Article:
- Department of Neurosurgery, Center for Neurosurgical Outcomes Research, Maxine Dunitz Neurosurgical Institute, Cedars-Sinai Medical Center 8631 W. Third Street, Suite 800E, Los Angeles, CA 90048, USA
Department of Neurosurgery, Center for Neurosurgical Outcomes Research, Maxine Dunitz Neurosurgical Institute, Cedars-Sinai Medical Center 8631 W. Third Street, Suite 800E, Los Angeles, CA 90048, USA
DOI:10.4103/2152-7806.110023Copyright: © 2013 Dickinson H This is an open-access article distributed under the terms of the Creative Commons Attribution License, which permits unrestricted use, distribution, and reproduction in any medium, provided the original author and source are credited.
How to cite this article: Dickinson H, Carico C, Miriam Nuño, Nosova K, Elramsisy A, Patil CG. The effect of weight in the outcomes of meningioma patients. Surg Neurol Int 03-Apr-2013;4:45
How to cite this URL: Dickinson H, Carico C, Miriam Nuño, Nosova K, Elramsisy A, Patil CG. The effect of weight in the outcomes of meningioma patients. Surg Neurol Int 03-Apr-2013;4:45. Available from: http://sni.wpengine.com/surgicalint_articles/the-effect-of-weight-in-the-outcomes-of-meningioma-patients/
Background:Meningiomas are more prevalent in women and mostly benign in nature. Our aim was to evaluate the association of weight and outcomes of meningioma patients undergoing craniotomy.
Methods:A retrospective analysis of meningioma patients discharged postcraniotomy between 1998 and 2007 was conducted. Univariate and multivariate analysis evaluated in-hospital mortality, complications, length of stay (LOS), and cost.
Results:According to the nationwide inpatient sample (NIS) database, an estimated 72,257 adult meningioma patients underwent a craniotomy in US hospitals during the study period. Female and male weight loss rates were 0.7% and 1.2%, respectively; obesity rates were 5.2% and 3.7%. Males had higher rates of malignant tumors than females (6.2% vs. 3.5%, P P = 0.03). Weight loss was associated with higher mortality in men (OR 6.66, P P = 0.04) as well as higher rates of postoperative complications in both men (OR 6.13, P P P = 0.0006) and complications (OR 0.8, P = 0.0007) among women.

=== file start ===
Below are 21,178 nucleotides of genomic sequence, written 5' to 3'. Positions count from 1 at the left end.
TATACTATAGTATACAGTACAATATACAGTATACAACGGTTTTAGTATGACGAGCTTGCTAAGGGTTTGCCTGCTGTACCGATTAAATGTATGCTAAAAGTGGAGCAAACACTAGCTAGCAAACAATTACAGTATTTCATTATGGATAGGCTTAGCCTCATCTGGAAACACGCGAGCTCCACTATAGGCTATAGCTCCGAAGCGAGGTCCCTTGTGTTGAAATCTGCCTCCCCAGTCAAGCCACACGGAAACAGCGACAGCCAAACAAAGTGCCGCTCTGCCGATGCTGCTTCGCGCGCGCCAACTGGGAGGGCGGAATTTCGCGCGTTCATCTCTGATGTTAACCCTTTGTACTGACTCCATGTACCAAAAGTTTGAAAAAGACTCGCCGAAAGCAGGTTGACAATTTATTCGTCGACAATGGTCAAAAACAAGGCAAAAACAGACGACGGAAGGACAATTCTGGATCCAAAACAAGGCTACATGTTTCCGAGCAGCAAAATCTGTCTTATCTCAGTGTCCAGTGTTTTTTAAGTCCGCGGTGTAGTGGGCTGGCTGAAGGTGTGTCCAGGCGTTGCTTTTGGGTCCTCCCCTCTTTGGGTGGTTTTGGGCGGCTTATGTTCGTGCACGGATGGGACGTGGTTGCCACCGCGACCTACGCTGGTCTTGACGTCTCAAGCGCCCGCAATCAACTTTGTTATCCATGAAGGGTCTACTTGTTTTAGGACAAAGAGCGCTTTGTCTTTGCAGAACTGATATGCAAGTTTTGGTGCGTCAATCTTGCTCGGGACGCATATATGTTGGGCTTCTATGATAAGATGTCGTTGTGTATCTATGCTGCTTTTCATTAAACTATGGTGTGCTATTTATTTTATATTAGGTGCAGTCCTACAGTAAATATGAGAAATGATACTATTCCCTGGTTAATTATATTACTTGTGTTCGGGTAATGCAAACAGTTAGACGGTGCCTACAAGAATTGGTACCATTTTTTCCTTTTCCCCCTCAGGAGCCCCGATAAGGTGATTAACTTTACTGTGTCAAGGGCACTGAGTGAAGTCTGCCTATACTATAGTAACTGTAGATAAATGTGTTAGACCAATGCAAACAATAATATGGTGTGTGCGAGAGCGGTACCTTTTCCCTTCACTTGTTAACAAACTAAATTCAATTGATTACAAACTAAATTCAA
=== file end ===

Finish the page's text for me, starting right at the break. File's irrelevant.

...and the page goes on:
Conclusions:In summary, weight loss seems to be the single most critical factor present in patients experiencing higher mortality, complications, hospital charges, and longer LOS. However, further studies aimed to assess the inter-relation of potential preexisting comorbidities and weight loss are needed to establish causation.
Keywords: Complications, craniotomy, hospitalization cost, length of stay, meningioma, mortality, obesity, weight loss
Meningiomas are the second most common primary neoplasm of the central nervous system and are mostly (90%) of benign nature. Incidence is approximated at about 209 per 100,000 people in the United States,[
Besides the implicated risk of gender for meningiomas, previous studies identified obesity as a potential comorbidity associated with increased risk of postoperative complications, particularly in men.[
Using the Nationwide Inpatient Sample (NIS) database, we analyze the outcomes of adult meningioma patients that underwent a craniotomy between 1998 and 2007. Data was obtained from the Healthcare Cost and Utilization Project of the Agency for Healthcare Research and Quality (HCUP). The NIS contains discharge data on 100% of discharges from a sample of hospitals that are selected for inclusion into the database using a stratified random sampling technique. This produces a representative 20% sub-sample of all United States nonfederal hospital discharges, so that conclusions drawn from the database can be confidently generalized to the entire United States medical community. Because the NIS contains data on all patients discharged from sampled hospitals during a given year regardless of age or payer status, it can be used to obtain an annual total volume of specified procedures at individual hospitals. This study was deemed as exempt from review by the Cedars-Sinai Institutional Review Board.
Inclusion and exclusion criteria for cases analyzed
Data was queried to include adult patients (≥18 years) with a primary diagnosis of meningioma (ICD-9-CM diagnosis codes 225.2, 192.1, 237.6), principal procedure of craniotomy (ICD-9-CM procedure code 01.51). Principal diagnosis code is assumed as the condition primarily responsible for the patient's need for treatment as deemed by the admitting physician.[
Patient and hospital characteristics
A patient's age, gender, race, median household income, primary insurance payer (e.g., medicare, medicaid, private), type of admission (e.g., emergency, urgent, elective), discharge disposition (e.g., routine, transfer, home health care, died), hospital type (teaching vs. nonteaching), in-hospital length of stay (LOS), and total charges were extracted from the NIS database. Race was categorized into Caucasian versus all other. Missing rates for race and admission source variables were 35% and 2%, respectively. An Elixhauser, et al.[
Primary outcomes of interest